|Baltimore Mercantile Library Association, 1864
Monday, December 29, 2014
Saturday, December 27, 2014
The American Library Association will hold its Midwinter Meeting in Chicago in 2015 for the first time since 1991. Many aren't looking forward to a meeting in Chicago in the middle on winter. Prior to 1991 ALA midwinter meetings in Chicago were the rule, not the exception. In fact, prior to 1965, all midwinter meetings dating back to 1908 (with only 7 exceptions) were held in Chicago. Starting in 1965 midwinter meetings were also held in Washington, D.C. every four years. Midwinter meetings were held at only a few locations other than Chicago or D.C. through 1991. But after 1991, ALA said "Goodbye" to Chicago as a midwinter meeting site. The rationale was obvious. Too often terrible winter weather greeted meeting goers in Chicago. Prior to 1980 all my library jobs were in the South, and I certainly complained about the Chicago midwinter location. There are lots of tales of meeting goers arriving late or leaving late because of weather in Chicago. Of course, there were also good times at midwinter meetings in Chicago. One year a group of librarians stranded at the Palmer House in Chicago created a fake organization called the ALA Players. I personally have many fond memories of midwinter meetings in Chicago. I'm sure there will be many complaints about the return to Chicago, but lets face it you take your chances traveling anywhere in the U.S. in the middle of winter. I now live about 150 miles northwest of Chicago, and I'll be weighing the pros and cons of driving down for a day at Midwinter. The button above was distributed at the ALA midwinter meeting in Chicago in 1991.
(Source for Midwinter meeting data: http://www.ala.org/conferencesevents/past/pastmidwinters )
Wednesday, December 24, 2014
Friday, December 19, 2014
Librariana comes in multiple varieties and formats. One of the more unusual examples of librariana is the label from a can of sweet corn which is shown above. Library Brand Canned Foods was a label for the Eisner Grocery Co. of Champaign, Illinois. Eisner Food Stores was a chain of stores headquartered in Champaign, but located throughout central Illinois. The chain was acquired by the Jewel Companies in 1957. The building shown on the label is the library building of the University of Illinois completed in 1897 now known as Altgeld Hall. It now houses the Mathematics Library of the University of Illinois.
Tuesday, December 16, 2014
|Exhibit at Hales Corners Public Library, 1 of 10 month long exhibits in 2014
This holiday letter focuses on my library history promotional activities in 2014.
One of the more interesting activities for me this year was facilitating the transfer of the Daniel W. Lester Library Postcard Collection to the American Library Association Archives at the Universisty of Illinois in Champaign-Urbana.
A number of my activities revolved aroung the Wisconsin Library Heritage Center (WLHC), a program of the Wisconsin Library Association Foundation. I am completing my sixth and final year as Chair of the Steering Committee for the WLHC. I am particularly proud of my involvement with the selection of inductees into the Wisconsin Library Hall of Fame which is a project of the WLHC. This year five additional individuals were inducted.
Another project of the WLHC is the sponsorship of an exhibit of Wisconsin library memorabilia. This year my wife and I set up the exhibit at ten different libraries around the state for a one month period at each. To do this we traveled almost 3,000 miles.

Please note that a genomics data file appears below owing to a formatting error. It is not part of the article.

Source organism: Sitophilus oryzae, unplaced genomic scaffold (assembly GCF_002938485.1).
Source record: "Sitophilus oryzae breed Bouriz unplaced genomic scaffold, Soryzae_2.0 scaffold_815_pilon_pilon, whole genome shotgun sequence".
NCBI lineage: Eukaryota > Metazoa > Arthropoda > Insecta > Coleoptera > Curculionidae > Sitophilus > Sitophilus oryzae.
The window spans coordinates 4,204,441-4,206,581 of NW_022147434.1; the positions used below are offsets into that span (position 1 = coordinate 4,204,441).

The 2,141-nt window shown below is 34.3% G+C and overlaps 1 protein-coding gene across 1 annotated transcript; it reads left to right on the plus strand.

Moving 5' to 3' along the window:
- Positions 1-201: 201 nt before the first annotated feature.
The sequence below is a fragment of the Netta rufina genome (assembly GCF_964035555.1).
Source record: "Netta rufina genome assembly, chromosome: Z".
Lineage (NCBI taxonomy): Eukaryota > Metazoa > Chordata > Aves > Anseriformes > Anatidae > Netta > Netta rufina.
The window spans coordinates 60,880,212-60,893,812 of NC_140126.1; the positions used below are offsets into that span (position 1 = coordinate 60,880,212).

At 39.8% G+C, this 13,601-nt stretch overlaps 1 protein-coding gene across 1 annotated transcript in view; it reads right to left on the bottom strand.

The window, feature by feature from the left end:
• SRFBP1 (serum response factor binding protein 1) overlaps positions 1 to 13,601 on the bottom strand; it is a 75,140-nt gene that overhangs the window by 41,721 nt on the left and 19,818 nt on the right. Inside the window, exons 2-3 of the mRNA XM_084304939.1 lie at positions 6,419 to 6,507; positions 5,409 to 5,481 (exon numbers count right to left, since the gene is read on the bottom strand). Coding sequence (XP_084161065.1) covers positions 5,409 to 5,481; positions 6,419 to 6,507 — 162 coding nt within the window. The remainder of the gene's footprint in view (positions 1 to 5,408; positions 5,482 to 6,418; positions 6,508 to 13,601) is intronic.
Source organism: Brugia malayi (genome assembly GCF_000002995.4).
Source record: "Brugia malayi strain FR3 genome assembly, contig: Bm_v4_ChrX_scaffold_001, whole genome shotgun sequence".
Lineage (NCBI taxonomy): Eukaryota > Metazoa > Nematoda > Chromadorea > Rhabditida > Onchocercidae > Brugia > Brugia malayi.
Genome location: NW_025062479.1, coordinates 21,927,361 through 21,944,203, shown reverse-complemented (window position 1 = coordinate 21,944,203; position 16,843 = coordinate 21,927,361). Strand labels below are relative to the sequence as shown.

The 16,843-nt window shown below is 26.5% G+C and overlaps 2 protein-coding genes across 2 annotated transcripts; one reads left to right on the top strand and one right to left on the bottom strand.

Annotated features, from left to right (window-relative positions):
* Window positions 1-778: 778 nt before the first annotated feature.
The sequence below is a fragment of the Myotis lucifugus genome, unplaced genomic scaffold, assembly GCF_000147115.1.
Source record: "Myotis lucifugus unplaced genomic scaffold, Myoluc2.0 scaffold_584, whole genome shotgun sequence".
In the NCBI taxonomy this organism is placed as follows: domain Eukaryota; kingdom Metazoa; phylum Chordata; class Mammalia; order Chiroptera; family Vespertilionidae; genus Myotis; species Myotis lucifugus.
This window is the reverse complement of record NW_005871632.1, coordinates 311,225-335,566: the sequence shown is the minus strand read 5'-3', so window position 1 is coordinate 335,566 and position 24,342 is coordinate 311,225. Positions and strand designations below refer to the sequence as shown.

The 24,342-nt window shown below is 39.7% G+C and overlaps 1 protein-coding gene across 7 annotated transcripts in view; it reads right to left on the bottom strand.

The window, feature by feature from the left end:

The WLHC sponsored a booth in the exhibits area at the WLA Annual Conference in Wisconsin Dells, and I set up and staffed the booth.
I entered exhibits related to postal librariana at stampshows in Denver, St. Louis, and Milwaukee this year. My one frame exhibit on the American Library Association in World War I won gold medals at all three. My ten frame exhibit on libraries and the mail in 20th century American won vermeil medals (the level between gold and silver) at all three stampshows.
Of course, I continued to blog on The Library History Buff Blog by posting more than 50 articles. I also continued to maintain the Library History Buff website.
All in all a good year for promoting library history.
Happy holidays to all!
Monday, December 15, 2014
Laying the corner stone is a ceremonial highlight in the building process for a new library building. This occasion for the library building in Bellows Falls, VT was captured in a photograph on October 8, 1908. The photograph was printed on the Real Photo Postcard (RPPC) which is shown above, and is part of my library postcard collection. The postcard was mailed on December 29, 1908. The library is named the Rockingham Free Public Library for the Town of Rockingham which it serves along with the Village of Bellows Falls. The library's website has a brief history of the library and includes the same image as the postcard. The building was made possible by a $15,000 grant from Andrew Carnegie. It was dedicated on November 23, 1909.
Monday, December 8, 2014
|Francis A. Countway Library of Medicine on a Winter's Eve
Harvard Medical School
Library Staff, 1964
Painting by William Commerford
|Palmer Library, Connecticut College
Director and staff
|Bessemer (AL) Public Library
Holiday card and report for years (1945-1946 & 1946-1947)
|Library of Congress, Winston Tabb, Assoc. Librarian, 1999
Detail from painting of home of Longfellow, 1904
Entire painting is shown on interior of card
And season's greetings from the Library History Buff to all my followers.
Friday, December 5, 2014